Lawyers lick their lips over banking work

first_imgToday’s official (but much leaked) announcement of the government’s plans for Lloyds and RBS comes as both banks are carrying out reviews of their legal panels. Law firms big and small, in the City or in the regions, must be licking their lips at the thought of being party to all this restructuring work.Lloyds will sell 600 of its branches over the next four years, mortgage broker Cheltenham & Gloucester, online division Intelligent Finance, and its TSB brand. RBS will sell 318 of its branches over the next four years, RBS Insurance, its NatWest brand in Scotland, its card payment arm Global Merchant Services, and its stake in commodities trader RBS Sempra Commodities. The severance and subsequent hoovering up of these pieces of bank will generate millions of pounds of legal work across the country, be it through the multi-million pound sale of an entire business unit or the renegotiation of staff employment contracts at a bank branch. Internal reorganisation work at each bank will also generate millions, although that will be left to the City elite. But some of the bigger City firms might be reticent to jump straight onto either bank’s panel. The pieces cut from each bank will need to be bought, and many buyers will demand legal advice untainted by any conflict of interest. True, some general counsel may be more lenient on conflicts, and firms might be allowed to manage conflicts internally, but there is always a limit to their lenience. I would imagine that firms’ relationship partners are checking exactly where they stand at the moment.last_img read more

How to survive… an office romance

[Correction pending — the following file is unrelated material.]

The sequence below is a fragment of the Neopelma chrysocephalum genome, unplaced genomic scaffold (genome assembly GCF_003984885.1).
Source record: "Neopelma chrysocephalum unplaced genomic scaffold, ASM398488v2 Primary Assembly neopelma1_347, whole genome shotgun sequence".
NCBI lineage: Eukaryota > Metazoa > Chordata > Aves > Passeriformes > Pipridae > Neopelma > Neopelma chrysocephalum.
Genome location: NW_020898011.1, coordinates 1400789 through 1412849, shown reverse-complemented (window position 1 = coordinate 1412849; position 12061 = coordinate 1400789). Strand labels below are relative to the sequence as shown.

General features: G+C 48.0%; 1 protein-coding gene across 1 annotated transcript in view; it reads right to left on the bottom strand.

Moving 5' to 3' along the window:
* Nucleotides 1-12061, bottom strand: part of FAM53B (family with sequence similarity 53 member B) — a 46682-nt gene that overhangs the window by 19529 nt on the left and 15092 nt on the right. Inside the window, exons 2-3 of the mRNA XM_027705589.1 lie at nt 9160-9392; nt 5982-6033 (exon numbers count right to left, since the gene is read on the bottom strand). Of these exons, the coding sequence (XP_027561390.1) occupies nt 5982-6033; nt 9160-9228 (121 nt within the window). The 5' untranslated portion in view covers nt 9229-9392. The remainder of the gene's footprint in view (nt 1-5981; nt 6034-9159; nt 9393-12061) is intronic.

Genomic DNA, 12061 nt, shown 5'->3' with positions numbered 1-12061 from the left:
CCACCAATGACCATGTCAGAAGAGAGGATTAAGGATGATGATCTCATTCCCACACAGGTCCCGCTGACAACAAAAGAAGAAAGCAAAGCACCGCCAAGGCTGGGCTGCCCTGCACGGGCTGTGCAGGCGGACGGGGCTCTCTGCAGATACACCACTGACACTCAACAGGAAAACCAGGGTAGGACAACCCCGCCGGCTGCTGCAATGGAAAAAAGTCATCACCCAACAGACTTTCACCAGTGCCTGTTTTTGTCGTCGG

first_imgThat frisson of excitement you felt when you met across a crowded photocopier is starting to develop into something more meaningful. Going to work each morning has become a joyous experience, and your exuberance is starting to show. But how should you play it? And what will you do if it all goes horribly wrong? Read on and weep…1. Never toy with emotions. Only get involved romantically with someone at work if you are seriously interested. Innocent flirting is all very well but take it further flippantly and lord knows what frightening repercussions it may have. Beware of the bunny boiler, the serial stalker or the trophy hunter. And if you can’t stand the heat, get out of the kitchen/canteen/store cupboard asap. 2. Do your research. Most women don’t need to be told this, but for all those hopeless males out there, it’s a good idea to check out your intended’s personality, so that you can be sure he/she is worth the effort. If you can get your mitts on their HR file, so much the better. Ultimately, it’s best never to have a relationship with someone at work if you can avoid it. Especially with your boss. 3. Try to make sure they don’t have a wife/husband/partner. You don’t want to be beaten to a pulp in the office.4. Try to make sure you don’t have a wife/husband/partner. Unless you want your entire wardrobe shredded and your company car keyed.5. Be discreet. If you are in the early stages of a romantic tryst, it pays to be very, very careful. You don’t want tongues wagging and ruining your chances with your intended. Plus you want to play it cool – if people start gossiping about how keen you are, you’re done for. 6. Keep it hush-hush. However open and broadminded companies claim to be, most would rather you pillow-talked to someone who works elsewhere. So it’s best to keep your ardour under wraps for as long as possible. Obviously, once the wedding bells are ringing, it’s time to come out of the stationery closet and look for a new job.7. Do not commit email hari-kari. Cutesy messages, graphic sexual fantasies or, heaven forfend, a love poem will be recorded for posterity and could be used against you. Furthermore, never send a ‘padded bear’ Valentine. Or write salacious messages on the office birthday card.8. Exercise self-restraint in potentially hairy situations. Like the Christmas party or leaving do’s. The volatile mix of work colleagues and alcohol is a recipe for disaster. Never go past first base in the workplace: couples caught in flagrante on the company’s CCTV are hilarious – unless it happens to be you.9. Try not to chuck him/her before you know that one of you is leaving the company. Otherwise your formerly ‘cute habits’ will be scrawled over company whiteboards, your laptop will be sabotaged and checking your email will become an act of heroism. It will also be time to kiss promotion and perhaps your job goodbye (particularly if your boss is the jilted party).10. “But I’m the one who’s been chucked!” If you’ve been binned, there’s not much you can do… well, actually there is. Lick your wounds in private but in public pretend that life is a bed of roses. Always have a smile at work and laugh uproariously in your ex’s presence who will be so mortified that you’re having a good time that he/she will try to worm their way back into your affections. You pays your money you takes your choice.last_img read more